Wineries and Cideries
Many of Virginia’s wineries and cideries practice eco-friendly methods, but a few stand out as “Green” businesses, incorporating organic and ecologically-responsible practices into every aspect of their wineries and cideries.
North Gate Vineyard — Purcellville
Located in the foothills of the storied Blue Ridge Mountains, North Gate Vineyard uses 100% solar power to run their tasting room. This eco-friendly winery was built to LEED Gold Specifications (Leadership in Energy and Environmental Design) using local reclaimed, recycled, and sustainable building materials and decor such as reclaimed wood tables, bar tops, and mantelpieces. Visitors can take in the picturesque views of the 26-acre vineyard from inside the tasting room or on the covered patio.
Cooper Vineyards — Louisa
With a LEED Platinum certification, the tasting room at Cooper Vineyards utilizes a rainwater harvesting system to filter water used for irrigation and toilets, as well as solar panels that cover approximately 15% of the building’s electrical needs. A geothermal HVAC system provides heating and cooling, and energy-efficient lighting and solar tubes are installed throughout the tasting room. Recycled and locally-sourced materials such as natural stone and native cypress siding were also used in the tasting room construction, resulting in one of Virginia’s most ecologically-responsible wineries.
Courthouse Creek Cider — Maidens & Richmond
The owners of Courthouse Creek Cider take a holistic, organic approach in tending their 4.5-acre orchard, crafting delicious ciders using natural production techniques. They do not add sulfites or any chemicals to the juice to change the appearance or flavor, and all ciders are unfiltered and aged in barrels and wooden vats. The tasting room is located on the farm, allowing visitors to get a first-hand look at Courthouse Creek’s eco-friendly production practices.
DuCard Vineyards — Etlan
Recognized as the “Greenest Winery in Virginia” by Virginia Green, DuCard Vineyards limits the use of chemical sprays whenever possible, instead opting for organic materials and biological methods to protect their vines. After extracting the juice used in the wines, the grapes are composted and then returned to the soil. The winery also processes the winery wastewater using an artificial wetland system that uses plants to filter the water of sugars and other matter. In the tasting room and winery, solar panels generate green power for heating, cooling, and lighting. Every step of production at DuCard Vineyards has been extensively developed to ensure nothing is wasted and minimal ecological impact results from the winery’s operations.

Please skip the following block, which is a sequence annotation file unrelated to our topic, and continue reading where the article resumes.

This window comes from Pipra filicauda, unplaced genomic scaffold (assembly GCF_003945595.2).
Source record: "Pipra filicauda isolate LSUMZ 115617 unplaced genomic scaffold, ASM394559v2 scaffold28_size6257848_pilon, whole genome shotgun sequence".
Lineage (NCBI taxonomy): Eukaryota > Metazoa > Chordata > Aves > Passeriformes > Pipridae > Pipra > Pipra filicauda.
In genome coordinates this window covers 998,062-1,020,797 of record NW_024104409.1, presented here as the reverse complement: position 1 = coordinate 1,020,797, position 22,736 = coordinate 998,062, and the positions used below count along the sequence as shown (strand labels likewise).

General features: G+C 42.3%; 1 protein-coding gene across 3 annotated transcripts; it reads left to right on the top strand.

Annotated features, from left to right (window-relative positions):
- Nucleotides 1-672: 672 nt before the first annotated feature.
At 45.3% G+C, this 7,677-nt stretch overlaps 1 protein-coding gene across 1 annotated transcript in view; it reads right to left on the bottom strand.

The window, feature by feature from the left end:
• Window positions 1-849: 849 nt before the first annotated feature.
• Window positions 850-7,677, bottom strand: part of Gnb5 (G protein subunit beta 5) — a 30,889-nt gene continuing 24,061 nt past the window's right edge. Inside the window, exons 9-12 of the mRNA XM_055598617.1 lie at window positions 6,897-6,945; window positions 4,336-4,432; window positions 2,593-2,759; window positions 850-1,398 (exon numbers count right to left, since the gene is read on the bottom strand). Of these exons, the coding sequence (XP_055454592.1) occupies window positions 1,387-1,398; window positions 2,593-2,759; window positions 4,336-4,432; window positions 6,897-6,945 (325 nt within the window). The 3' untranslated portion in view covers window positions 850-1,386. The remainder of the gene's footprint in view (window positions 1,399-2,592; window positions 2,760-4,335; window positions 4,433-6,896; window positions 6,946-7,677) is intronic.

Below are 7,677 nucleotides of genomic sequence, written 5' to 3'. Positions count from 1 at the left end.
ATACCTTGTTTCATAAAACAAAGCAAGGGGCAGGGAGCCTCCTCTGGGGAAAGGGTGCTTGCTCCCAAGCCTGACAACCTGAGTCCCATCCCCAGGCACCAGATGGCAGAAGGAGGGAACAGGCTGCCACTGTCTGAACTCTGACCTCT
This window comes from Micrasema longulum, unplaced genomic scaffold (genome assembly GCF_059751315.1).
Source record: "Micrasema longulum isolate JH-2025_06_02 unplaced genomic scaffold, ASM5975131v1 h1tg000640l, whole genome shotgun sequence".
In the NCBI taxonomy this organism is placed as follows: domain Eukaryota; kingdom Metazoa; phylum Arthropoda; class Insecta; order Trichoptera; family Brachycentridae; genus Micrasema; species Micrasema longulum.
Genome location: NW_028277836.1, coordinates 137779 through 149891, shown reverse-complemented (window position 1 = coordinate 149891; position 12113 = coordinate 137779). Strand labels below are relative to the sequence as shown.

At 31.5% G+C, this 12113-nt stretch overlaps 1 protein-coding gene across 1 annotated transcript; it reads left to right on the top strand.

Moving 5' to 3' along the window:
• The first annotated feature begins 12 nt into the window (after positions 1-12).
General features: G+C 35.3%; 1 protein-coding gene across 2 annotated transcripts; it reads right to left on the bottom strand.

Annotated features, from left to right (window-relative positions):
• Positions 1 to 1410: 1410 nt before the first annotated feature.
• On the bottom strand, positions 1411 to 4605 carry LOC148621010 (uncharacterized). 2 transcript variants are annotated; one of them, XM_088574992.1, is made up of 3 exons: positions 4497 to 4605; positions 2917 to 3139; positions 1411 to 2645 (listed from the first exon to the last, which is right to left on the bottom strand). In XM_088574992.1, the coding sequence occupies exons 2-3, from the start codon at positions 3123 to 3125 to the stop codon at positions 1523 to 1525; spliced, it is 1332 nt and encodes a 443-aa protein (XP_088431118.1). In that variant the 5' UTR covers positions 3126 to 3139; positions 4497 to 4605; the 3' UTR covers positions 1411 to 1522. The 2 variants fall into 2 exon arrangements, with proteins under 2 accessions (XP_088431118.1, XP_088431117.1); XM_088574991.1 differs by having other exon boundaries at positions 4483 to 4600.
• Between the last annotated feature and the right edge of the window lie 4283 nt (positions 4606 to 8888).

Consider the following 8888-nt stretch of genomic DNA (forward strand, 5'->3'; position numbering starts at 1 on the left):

West Wind Farm Vineyard & Winery — Max Meadows
West Wind Farm Vineyard & Winery was the second winery in Virginia to be certified Virginia Green by the Department of Environmental Quality, subscribing to the principles of sustainability and minimizing their impact on the environment whenever possible.
Sunset Hills Vineyard — Purcellville
Sunset Hills Vineyard is dedicated to sustainable efforts, utilizing 245 solar panels to run about 75% of the winery and winemaking electrical power. As one of the largest producers of solar energy in Loudoun County, the 140-year-old farm often overproduces their monthly power and donates it back to the electrical grid for their neighbors to use. The solar panel system at Sunset Hills Vineyards produces 80,000 kilowatt hours of clean power per year, which is the equivalent of planting 240,000 trees to reduce CO2 emissions, and they also use sustainable agriculture practices, resulting in one of Virginia’s most notable environmentally-responsible vineyards.
Pippin Hill Farm & Vineyards — North Garden
Recognized as a distinguished agri-tourism destination, Pippin Hill Farm & Vineyards has become known for their award-winning wines and incredible views. The winery is committed to sustainable and responsible viticulture, with practices like minimizing chemical repellents and instead using natural sprays to keep vines productive and healthy. The grounds include an all-natural garden, where the chef of the on-site restaurant harvests over 100 varieties of herbs, vegetables, and other produce used in the kitchen. Pippin Hill has also added a chicken coop and an apiary with more than 300,000 bees, which help promote sustainable practices and also provide fresh ingredients to be used in the restaurant.
Glass House Winery — Free Union
Glass House Winery was built to run as environmentally friendly as possible, using both solar and geo-thermal energy sources. Additionally, they often use materials on the grapes such as clay to keep pests away, rather than more harmful sprays. The winery is well known for its tropical conservatory tasting room where you can enjoy a glass of their excellent wine while surrounded by exotic plants and flowers.
Little Washington Winery — Washington
Little Washington Winery is committed to responsible and sustainable methods in its farming, growing their 10 acres of grape varietals, including Chardonnay, Viognier, Merlot, Cab Franc, Cabernet Sauvignon, and Syrah using the dry farming technique, which relies on only natural rainfall in the region to grow the grapes. Each section of the vineyard is completely unique, with a combination of soil, micro-climate, and root stock affecting the growth. Environmental concerns are another aspect of the winery’s focus, with a goal to reduce or eliminate fungicide and pesticide applications.